New fads, new ads to watch out for in the new year
There’s one thing we can all count on in 2016 and that is that new years bring new trends. Here’s five products and services to keep a watchful eye on to discern if the marketing claims are backed by real results.
What’s in your genes?
DNA is hot. Whether you want to find out what ethnicity your ancestral lineage is or if you are a carrier of a disease or may develop one later in life, there is going to be no shortage of companies out there offering to help with direct-to-consumers testing services that likely require just a swipe of your cheek. But the FDA has sent warning letters
to several genetic testing companies and at least one
is facing class-action lawsuits alleging that it deceptively advertised that it can provide consumers with reports on more than 200 health conditions and traits. Then there are the companies that have run afoul
of federal regulations by claiming that their products can work with your DNA to do everything from improve your skin to treating diseases. Expect more of the same this coming year. After all, it’s in the genes.
Will Smith’s new movie about football and concussions (called, you guessed it, “Concussion”) will keep the issue in the public spotlight and might spur even more products
claiming to prevent this type of head trauma and treatments promising to spur speedy recoveries. In fact, concussion treatment clinics are popping up all over the nation, some with questionable staffing
. Couple that with marketers playing to aging baby boomers seeking to stay sharp with dubious dietary supplements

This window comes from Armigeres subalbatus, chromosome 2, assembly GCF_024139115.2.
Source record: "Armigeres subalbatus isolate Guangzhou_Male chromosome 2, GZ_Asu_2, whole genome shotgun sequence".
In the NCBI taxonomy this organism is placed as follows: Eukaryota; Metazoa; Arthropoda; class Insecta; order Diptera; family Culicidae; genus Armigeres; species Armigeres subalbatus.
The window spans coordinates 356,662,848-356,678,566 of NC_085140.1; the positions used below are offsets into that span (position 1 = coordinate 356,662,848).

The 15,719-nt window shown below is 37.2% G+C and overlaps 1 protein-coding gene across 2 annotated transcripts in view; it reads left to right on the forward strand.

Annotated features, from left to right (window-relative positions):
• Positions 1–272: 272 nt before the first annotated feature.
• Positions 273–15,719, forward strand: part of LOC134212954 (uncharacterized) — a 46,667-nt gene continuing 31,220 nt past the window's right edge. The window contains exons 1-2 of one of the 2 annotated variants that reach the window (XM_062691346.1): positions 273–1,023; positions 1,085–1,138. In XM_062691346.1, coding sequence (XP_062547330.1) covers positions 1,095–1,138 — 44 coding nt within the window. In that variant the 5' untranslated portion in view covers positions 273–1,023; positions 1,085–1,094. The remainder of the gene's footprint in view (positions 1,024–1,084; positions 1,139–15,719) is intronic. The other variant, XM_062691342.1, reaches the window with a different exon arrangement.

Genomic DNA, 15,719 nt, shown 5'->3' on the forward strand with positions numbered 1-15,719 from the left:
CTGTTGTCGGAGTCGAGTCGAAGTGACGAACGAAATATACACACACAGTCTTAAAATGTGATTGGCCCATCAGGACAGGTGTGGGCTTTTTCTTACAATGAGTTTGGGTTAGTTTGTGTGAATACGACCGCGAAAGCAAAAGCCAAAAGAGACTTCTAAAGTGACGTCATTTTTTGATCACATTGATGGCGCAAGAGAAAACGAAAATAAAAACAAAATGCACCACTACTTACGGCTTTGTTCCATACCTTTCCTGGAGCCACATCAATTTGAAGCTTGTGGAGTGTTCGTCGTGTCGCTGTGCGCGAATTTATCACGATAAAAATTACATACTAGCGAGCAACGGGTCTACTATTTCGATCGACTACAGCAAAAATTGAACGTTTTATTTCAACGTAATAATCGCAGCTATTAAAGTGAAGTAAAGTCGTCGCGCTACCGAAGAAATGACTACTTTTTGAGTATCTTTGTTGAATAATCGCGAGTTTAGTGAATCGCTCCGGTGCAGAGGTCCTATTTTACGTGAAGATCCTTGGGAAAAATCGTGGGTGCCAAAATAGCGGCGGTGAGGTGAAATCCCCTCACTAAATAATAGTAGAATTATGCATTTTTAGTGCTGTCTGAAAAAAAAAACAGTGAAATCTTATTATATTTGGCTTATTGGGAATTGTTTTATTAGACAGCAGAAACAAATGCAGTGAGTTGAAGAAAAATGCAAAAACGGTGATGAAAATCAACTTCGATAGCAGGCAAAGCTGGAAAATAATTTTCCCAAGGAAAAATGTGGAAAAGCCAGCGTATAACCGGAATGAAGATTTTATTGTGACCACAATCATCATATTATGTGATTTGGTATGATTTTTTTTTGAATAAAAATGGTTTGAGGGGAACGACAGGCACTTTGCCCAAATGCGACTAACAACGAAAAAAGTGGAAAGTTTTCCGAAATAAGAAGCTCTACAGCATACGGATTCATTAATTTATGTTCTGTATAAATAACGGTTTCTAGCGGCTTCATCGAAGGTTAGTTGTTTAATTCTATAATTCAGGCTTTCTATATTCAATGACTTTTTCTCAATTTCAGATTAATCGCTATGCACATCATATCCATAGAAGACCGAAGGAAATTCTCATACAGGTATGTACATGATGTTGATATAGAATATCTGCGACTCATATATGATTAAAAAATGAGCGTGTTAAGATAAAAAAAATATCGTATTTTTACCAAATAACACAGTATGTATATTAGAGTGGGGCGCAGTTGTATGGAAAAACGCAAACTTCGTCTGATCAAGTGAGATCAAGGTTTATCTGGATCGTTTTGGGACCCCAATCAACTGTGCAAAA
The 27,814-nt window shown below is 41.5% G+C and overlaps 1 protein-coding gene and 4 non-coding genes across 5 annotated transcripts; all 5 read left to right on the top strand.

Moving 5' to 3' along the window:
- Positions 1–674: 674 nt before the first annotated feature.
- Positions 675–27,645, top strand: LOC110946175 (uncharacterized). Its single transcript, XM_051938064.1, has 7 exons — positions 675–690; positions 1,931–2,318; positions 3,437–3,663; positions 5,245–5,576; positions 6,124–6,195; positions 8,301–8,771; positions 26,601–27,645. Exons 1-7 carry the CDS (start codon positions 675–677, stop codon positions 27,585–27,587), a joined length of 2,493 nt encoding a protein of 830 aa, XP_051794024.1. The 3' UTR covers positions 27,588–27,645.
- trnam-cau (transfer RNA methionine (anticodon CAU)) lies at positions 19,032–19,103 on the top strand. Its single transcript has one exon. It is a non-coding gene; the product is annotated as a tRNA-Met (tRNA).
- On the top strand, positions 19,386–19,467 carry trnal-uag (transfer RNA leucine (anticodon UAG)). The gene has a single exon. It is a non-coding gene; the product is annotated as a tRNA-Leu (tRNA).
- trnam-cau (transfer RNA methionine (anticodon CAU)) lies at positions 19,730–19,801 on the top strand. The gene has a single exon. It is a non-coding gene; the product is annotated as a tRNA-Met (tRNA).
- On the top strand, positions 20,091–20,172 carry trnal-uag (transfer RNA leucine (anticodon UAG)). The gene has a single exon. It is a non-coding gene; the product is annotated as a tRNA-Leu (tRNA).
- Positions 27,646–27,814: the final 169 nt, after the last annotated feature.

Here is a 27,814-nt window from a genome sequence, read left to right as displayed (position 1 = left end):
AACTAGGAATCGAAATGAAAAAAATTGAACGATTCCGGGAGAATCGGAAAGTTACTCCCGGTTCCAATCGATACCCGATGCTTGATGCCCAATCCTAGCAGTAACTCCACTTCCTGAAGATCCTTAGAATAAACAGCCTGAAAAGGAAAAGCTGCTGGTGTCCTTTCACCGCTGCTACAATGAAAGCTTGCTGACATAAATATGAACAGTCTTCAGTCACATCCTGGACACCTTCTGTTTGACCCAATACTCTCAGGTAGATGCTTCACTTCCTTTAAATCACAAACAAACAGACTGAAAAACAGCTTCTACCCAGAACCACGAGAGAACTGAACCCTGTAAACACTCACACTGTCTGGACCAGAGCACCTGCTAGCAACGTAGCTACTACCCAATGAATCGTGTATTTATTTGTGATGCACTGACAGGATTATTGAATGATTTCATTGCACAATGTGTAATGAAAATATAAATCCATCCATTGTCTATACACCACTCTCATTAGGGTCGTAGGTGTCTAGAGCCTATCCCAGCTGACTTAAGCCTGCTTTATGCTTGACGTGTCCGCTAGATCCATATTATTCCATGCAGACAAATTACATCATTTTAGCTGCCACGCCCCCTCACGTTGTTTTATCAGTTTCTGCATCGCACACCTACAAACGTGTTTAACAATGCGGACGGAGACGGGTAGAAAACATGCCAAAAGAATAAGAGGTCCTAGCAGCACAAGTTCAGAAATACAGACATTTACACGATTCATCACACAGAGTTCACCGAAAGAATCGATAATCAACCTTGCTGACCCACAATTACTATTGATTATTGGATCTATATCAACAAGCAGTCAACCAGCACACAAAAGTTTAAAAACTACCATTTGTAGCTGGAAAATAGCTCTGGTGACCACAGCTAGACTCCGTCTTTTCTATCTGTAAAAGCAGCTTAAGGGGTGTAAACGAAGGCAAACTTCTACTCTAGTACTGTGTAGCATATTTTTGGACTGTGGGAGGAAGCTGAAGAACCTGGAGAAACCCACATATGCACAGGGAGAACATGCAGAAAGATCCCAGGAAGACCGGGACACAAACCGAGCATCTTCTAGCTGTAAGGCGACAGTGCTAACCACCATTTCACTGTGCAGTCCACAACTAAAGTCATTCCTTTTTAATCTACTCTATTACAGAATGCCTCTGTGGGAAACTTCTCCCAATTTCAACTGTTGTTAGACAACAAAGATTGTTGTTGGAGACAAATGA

that promise to improve memory and what you’ve got is a no brainer about this trend being on the list for 2016.
The Paris climate change agreement
to cut down on global emissions has every country thinking about clean energy. But with car companies such as Volkswagen
copping to cheating on clean diesel emissions, and other car companies facing challenges to fuel efficiency claims
, the drive to a sustainable planet will likely still be paved with potentially misleading claims.
The FDA’s crackdown on pharmaceutical companies promoting their drug products for off-label use hit a wall
when a federal court judge in New York ruled that the First Amendment protects companies making truthful statements to promote drugs for alternative uses –meaning that drug companies will continue to aggressively find ways to “educate” doctors about the off-label use and put the drugs in the hands (and mouths) of patients. But a recent study published in JAMA found that consumers don’t always fare well when taking the drugs as treatments for illnesses or diseases they weren’t approved for by the FDA. The study
found that the rate of side effects in off-label use — which constitutes 12 percent of all drug prescriptions — was 44 percent greater than when drugs were taken for their approved uses. More so, the study noted that 80% of off-label prescriptions weren’t supported by strong scientific evidence. All this may lead to more lawsuits but not much off-label use.
Ad or not?
Ad blocking is up and disguising ads
is the counter attack. So, this coming year will bring increasing creative challenges to companies trying to stay one step ahead of consumers who are becoming savvier at not only blocking ads but spotting the ones that are supposed to blend into content. It’s not just that the ads can pop up in annoying places that are pushing consumers to block them, it’s the data tracking
that is leaving consumers feeling vulnerable as ads follow them around in cyberspace. But companies are finding increasingly sophisticated ways to get their products in front of consumers’ view and respond to their reactions about the ads — Saatchi, for example, is testing billboards with hidden cameras that read viewers emotions and adapt the advertising accordingly. And regulators are trying to keep up. In December, the FTC issued a policy statement
on rules that apply to digital advertising. In a nutshell the agency said that ads are deceptive if they convey or imply that they are something other than ads. Which brings us back to the question, can you spot the ad